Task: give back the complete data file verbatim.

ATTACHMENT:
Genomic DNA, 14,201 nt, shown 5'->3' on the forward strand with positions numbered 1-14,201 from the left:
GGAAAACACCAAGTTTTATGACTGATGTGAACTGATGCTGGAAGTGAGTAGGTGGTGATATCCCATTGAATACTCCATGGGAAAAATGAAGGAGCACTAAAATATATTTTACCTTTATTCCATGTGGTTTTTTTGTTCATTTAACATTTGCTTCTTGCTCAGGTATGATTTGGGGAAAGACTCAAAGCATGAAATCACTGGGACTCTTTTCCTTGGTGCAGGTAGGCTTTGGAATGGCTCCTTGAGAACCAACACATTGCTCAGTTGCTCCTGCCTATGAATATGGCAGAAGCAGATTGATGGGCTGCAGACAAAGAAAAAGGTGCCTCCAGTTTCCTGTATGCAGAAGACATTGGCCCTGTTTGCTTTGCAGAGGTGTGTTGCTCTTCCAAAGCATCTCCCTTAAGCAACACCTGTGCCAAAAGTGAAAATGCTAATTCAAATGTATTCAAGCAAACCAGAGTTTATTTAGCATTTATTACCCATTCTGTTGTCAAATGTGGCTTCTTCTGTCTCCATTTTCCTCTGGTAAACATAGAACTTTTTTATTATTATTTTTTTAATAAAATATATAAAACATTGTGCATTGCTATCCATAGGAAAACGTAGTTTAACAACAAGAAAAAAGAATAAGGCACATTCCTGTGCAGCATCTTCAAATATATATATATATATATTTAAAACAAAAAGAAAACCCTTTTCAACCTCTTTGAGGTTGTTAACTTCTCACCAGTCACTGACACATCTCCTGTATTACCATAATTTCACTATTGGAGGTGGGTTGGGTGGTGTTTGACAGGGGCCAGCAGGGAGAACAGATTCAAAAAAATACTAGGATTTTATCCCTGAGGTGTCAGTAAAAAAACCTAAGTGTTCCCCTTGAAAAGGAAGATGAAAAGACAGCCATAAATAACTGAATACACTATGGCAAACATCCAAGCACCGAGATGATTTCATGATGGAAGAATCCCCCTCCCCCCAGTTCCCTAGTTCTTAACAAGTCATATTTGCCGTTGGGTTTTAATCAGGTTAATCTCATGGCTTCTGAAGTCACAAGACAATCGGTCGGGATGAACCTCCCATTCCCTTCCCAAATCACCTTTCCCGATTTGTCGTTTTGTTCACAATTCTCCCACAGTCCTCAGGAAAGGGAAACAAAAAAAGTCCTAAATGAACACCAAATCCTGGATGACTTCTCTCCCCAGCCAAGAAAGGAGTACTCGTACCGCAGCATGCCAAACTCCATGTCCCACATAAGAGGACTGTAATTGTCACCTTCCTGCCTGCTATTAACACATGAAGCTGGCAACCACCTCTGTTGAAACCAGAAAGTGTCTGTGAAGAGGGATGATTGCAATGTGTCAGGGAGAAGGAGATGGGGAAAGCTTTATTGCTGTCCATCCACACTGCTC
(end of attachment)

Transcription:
Genomic DNA, 14,201 nt, shown 5'->3' on the forward strand with positions numbered 1-14,201 from the left:
GGAAAACACCAAGTTTTATGACTGATGTGAACTGATGCTGGAAGTGAGTAGGTGGTGATATCCCATTGAATACTCCATGGGAAAAATGAAGGAGCACTAAAATATATTTTACCTTTATTCCATGTGGTTTTTTTGTTCATTTAACATTTGCTTCTTGCTCAGGTATGATTTGGGGAAAGACTCAAAGCATGAAATCACTGGGACTCTTTTCCTTGGTGCAGGTAGGCTTTGGAATGGCTCCTTGAGAACCAACACATTGCTCAGTTGCTCCTGCCTATGAATATGGCAGAAGCAGATTGATGGGCTGCAGACAAAGAAAAAGGTGCCTCCAGTTTCCTGTATGCAGAAGACATTGGCCCTGTTTGCTTTGCAGAGGTGTGTTGCTCTTCCAAAGCATCTCCCTTAAGCAACACCTGTGCCAAAAGTGAAAATGCTAATTCAAATGTATTCAAGCAAACCAGAGTTTATTTAGCATTTATTACCCATTCTGTTGTCAAATGTGGCTTCTTCTGTCTCCATTTTCCTCTGGTAAACATAGAACTTTTTTATTATTATTTTTTTAATAAAATATATAAAACATTGTGCATTGCTATCCATAGGAAAACGTAGTTTAACAACAAGAAAAAAGAATAAGGCACATTCCTGTGCAGCATCTTCAAATATATATATATATATATTTAAAACAAAAAGAAAACCCTTTTCAACCTCTTTGAGGTTGTTAACTTCTCACCAGTCACTGACACATCTCCTGTATTACCATAATTTCACTATTGGAGGTGGGTTGGGTGGTGTTTGACAGGGGCCAGCAGGGAGAACAGATTCAAAAAAATACTAGGATTTTATCCCTGAGGTGTCAGTAAAAAAACCTAAGTGTTCCCCTTGAAAAGGAAGATGAAAAGACAGCCATAAATAACTGAATACACTATGGCAAACATCCAAGCACCGAGATGATTTCATGATGGAAGAATCCCCCTCCCCCCAGTTCCCTAGTTCTTAACAAGTCATATTTGCCGTTGGGTTTTAATCAGGTTAATCTCATGGCTTCTGAAGTCACAAGACAATCGGTCGGGATGAACCTCCCATTCCCTTCCCAAATCACCTTTCCCGATTTGTCGTTTTGTTCACAATTCTCCCACAGTCCTCAGGAAAGGGAAACAAAAAAAGTCCTAAATGAACACCAAATCCTGGATGACTTCTCTCCCCAGCCAAGAAAGGAGTACTCGTACCGCAGCATGCCAAACTCCATGTCCCACATAAGAGGACTGTAATTGTCACCTTCCTGCCTGCTATTAACACATGAAGCTGGCAACCACCTCTGTTGAAACCAGAAAGTGTCTGTGAAGAGGGATGATTGCAATGTGTCAGGGAGAAGGAGATGGGGAAAGCTTTATTGCTGTCCATCCACACTGCTC